1

There is a weird behavior in Bash script. Trying to run following lines in two different systems.

Script:

cpuIdle=$(mpstat 5 1 | grep Average | awk '{  print $12 }')
cpuUsage=$(bc <<< "100.0-$cpuIdle")

And here are the details of machines.

System-1:

  • Ubuntu 14.04.04 LTS
  • Linux 4.2.0-36-generic #42~14.04.1-Ubuntu SMP Fri May 13 17:27:22 UTC 2016 x86_64 x86_64 x86_64 GNU/Linux
  • awk --version = GNU Awk 4.0.1
  • bash --version = GNU bash, version 4.3.11(1)-release (x86_64-pc-linux-gnu)

System-2:

  • Ubuntu 16.04.04 LTS
  • Linux 4.4.0-22-generic #40-Ubuntu SMP Thu May 12 22:03:46 UTC 2016 x86_64 x86_64 x86_64 GNU/Linux
  • awk --version = GNU Awk 4.1.3, API: 1.1 (GNU MPFR 3.1.4, GNU MP 6.1.0)
  • bash --version = GNU bash, version 4.3.42(1)-release (x86_64-pc-linux-gnu)

Script runs fluently on System-1 but gives following error on System-2 while running bc:

(standard_in) 1: syntax error

I can confirm that in both systems cpuIdle vairable is being set correctly (1st line of the script).

I also can confirm that bc working without a problem in both systems when I set cpuIdle variable manually (like cpuIdle=97.3).

Can't decide if this is a bug or my mistake. Any suggestion or ideas?

  • You might want to look at mpstat's output. – muru Jun 6 '16 at 21:59
  • Already looked it. I did not see any differences. – benjamin button Jun 6 '16 at 22:00
  • it is the comma so probably a language issue? – Rinzwind Jun 6 '16 at 22:03
  • Are you sure? I'd bet that cpuIdle is empty or an invalid number. Tried echoing cpuIdle? – muru Jun 6 '16 at 22:03
  • @muru thx for the comment but Rinzwid found the problem. I was editing my question according to your suggestions before I got the answer. – benjamin button Jun 6 '16 at 22:10
2

It is the comma.

$ cpuIdle=$(mpstat 5 1 | grep Average | awk '{  print $12 }')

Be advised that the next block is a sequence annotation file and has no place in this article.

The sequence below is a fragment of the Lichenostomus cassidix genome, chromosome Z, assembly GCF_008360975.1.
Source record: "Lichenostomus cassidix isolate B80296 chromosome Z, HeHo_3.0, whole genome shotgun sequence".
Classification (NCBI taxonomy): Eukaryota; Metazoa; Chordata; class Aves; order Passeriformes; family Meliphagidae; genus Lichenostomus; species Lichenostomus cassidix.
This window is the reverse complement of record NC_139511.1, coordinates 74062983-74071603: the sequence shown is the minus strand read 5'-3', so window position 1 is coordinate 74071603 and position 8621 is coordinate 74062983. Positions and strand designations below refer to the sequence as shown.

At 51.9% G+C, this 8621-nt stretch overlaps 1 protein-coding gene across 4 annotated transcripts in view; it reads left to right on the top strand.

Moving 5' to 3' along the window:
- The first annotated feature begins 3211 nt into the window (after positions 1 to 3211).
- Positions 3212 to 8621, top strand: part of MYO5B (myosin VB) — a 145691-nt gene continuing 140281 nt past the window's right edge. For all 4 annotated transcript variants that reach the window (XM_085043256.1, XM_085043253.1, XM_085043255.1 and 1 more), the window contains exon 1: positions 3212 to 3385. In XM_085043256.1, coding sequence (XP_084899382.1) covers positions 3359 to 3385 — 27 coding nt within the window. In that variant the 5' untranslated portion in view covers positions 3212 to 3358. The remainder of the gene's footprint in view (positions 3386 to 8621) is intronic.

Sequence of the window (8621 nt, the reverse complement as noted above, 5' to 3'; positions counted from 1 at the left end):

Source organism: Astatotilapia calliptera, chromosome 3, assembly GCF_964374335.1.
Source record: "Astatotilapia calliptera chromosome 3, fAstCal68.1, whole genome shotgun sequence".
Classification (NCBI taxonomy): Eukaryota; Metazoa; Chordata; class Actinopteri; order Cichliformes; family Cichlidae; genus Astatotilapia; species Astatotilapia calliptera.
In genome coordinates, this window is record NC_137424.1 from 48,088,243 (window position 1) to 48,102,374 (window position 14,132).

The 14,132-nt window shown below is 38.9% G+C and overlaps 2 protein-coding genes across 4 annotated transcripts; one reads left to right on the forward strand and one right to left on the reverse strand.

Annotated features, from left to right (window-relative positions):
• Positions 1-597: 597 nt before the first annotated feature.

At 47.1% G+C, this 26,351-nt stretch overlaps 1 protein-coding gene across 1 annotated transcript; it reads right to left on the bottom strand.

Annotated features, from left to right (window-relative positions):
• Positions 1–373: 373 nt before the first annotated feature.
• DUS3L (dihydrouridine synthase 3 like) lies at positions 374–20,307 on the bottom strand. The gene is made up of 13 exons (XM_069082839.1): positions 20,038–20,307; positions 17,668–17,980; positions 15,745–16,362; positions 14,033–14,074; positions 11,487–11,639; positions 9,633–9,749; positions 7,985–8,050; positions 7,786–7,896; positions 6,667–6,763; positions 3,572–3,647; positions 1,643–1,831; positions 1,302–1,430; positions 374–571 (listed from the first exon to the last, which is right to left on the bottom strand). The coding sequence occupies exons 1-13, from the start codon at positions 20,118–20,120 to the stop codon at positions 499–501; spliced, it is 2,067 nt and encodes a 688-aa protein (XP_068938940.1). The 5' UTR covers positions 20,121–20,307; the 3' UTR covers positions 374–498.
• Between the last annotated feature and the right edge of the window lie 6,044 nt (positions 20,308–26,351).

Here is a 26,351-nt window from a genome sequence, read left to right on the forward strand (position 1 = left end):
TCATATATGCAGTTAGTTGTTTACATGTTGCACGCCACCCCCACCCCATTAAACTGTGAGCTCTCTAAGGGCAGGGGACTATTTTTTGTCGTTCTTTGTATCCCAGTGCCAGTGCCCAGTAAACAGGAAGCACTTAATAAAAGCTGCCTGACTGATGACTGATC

$ echo $cpuIdle
99,25

->

$ cpuUsage=$(bc <<< "100.0-95,25")
(standard_in) 1: syntax error

and

$ cpuUsage=$(bc <<< "100.0-95.25")
$ echo $cpuUsage
4.75

So this could be an internationalization issue (in Holland we use a comma for decimals). I would say: bug, someone forgot to include a comma as a possible decimal sign.

Switch to American annotation and it will work again.

  • Yep that's correct. It was comma. It must be bug as you suggested. – benjamin button Jun 6 '16 at 22:12
  • @bensen not a bug (at least as far as the devs are concerned). It's in the manpage: LANG environment This version does not conform to the POSIX standard in the processing of the LANG environment variable and all environment variables starting with LC_. – muru Jun 6 '16 at 22:14
  • do not know. actually I've been applying same settings to my fresh installs since 12.10. living in Turkey but never set anything according to country. strange.. do you have any idea how can I change annotation settings? – benjamin button Jun 6 '16 at 22:15
  • 1
    @muru ehm. "This version does not conform to the POSIX standard" That I would consider a bug >:-D – Rinzwind Jun 6 '16 at 22:15
  • 1
    @bensen see manpages.ubuntu.com/manpages/trusty/en/man1/bc.1.html (section DIFFERENCES). – muru Jun 6 '16 at 22:22

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